Ecosystem services research has been focused on the ways that humans directly benefit from goods and services, and economic valuation techniques have been used to measure those benefits. We argue that, although it is appropriate in some cases, this focus on direct use and economic quantification is often limiting and can detract from environmental research and effective management, in part by crowding out other understandings of human—environment relationships. Instead, we make the case that the systematic consideration of multiple metaphors of such relationships in assessing social—ecological systems will foster better understanding of the many ways in which humans relate to, care for, and value ecosystems. Where it is possible, we encourage a deliberative approach to ecosystem management whereby ecosystem researchers actively engage conservationists and local resource users to make explicit, through open deliberation, the types of metaphors salient to their conservation problem.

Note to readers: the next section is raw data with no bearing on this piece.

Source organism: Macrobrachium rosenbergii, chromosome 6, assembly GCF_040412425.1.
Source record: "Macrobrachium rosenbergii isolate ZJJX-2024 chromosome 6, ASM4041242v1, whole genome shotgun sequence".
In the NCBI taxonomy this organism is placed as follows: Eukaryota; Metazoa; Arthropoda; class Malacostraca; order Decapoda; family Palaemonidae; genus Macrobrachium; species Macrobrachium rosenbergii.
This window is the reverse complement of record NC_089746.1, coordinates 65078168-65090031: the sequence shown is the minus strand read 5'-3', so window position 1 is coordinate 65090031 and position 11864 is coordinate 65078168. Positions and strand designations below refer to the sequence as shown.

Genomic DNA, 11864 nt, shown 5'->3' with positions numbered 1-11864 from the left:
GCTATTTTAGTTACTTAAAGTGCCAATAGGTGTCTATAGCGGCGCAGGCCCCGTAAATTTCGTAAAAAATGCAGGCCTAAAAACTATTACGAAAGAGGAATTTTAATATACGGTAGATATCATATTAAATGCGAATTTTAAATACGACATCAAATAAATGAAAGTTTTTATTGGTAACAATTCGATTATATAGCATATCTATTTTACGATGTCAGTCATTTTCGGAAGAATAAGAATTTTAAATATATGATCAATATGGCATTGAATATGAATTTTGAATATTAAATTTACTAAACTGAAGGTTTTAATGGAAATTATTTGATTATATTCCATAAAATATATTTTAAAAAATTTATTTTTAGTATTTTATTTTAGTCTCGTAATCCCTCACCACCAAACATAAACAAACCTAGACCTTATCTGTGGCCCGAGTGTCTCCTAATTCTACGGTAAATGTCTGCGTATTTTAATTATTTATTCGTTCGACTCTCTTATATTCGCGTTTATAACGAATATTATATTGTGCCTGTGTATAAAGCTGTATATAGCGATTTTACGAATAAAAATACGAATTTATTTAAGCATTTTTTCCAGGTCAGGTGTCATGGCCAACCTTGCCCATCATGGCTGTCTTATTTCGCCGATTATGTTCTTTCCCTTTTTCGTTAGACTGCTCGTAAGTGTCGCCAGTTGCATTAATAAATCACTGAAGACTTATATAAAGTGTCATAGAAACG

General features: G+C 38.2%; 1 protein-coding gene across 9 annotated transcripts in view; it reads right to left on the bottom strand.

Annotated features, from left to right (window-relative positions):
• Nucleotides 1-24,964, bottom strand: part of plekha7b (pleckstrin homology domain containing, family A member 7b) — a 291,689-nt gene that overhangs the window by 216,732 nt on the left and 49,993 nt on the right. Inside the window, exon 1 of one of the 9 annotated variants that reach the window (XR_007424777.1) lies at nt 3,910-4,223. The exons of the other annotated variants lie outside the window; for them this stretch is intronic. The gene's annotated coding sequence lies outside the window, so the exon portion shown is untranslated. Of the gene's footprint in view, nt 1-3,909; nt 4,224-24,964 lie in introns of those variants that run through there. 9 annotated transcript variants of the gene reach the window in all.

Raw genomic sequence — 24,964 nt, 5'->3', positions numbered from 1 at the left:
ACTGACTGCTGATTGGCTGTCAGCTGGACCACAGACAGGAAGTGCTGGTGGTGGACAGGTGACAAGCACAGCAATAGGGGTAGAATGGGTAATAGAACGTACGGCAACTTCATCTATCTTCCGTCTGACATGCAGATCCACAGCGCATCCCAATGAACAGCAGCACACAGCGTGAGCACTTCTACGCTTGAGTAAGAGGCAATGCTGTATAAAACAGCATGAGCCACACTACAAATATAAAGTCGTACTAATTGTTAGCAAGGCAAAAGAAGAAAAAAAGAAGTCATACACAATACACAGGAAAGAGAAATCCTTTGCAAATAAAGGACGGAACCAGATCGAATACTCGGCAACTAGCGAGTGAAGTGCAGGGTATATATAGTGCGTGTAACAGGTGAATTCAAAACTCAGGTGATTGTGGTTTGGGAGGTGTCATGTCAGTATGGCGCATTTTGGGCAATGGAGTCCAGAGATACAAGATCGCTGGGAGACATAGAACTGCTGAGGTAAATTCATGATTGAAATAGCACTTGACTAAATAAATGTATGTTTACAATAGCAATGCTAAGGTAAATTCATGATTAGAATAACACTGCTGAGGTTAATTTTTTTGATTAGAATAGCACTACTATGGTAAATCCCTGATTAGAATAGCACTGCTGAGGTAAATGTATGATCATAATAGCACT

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Vol. 63 • No. 7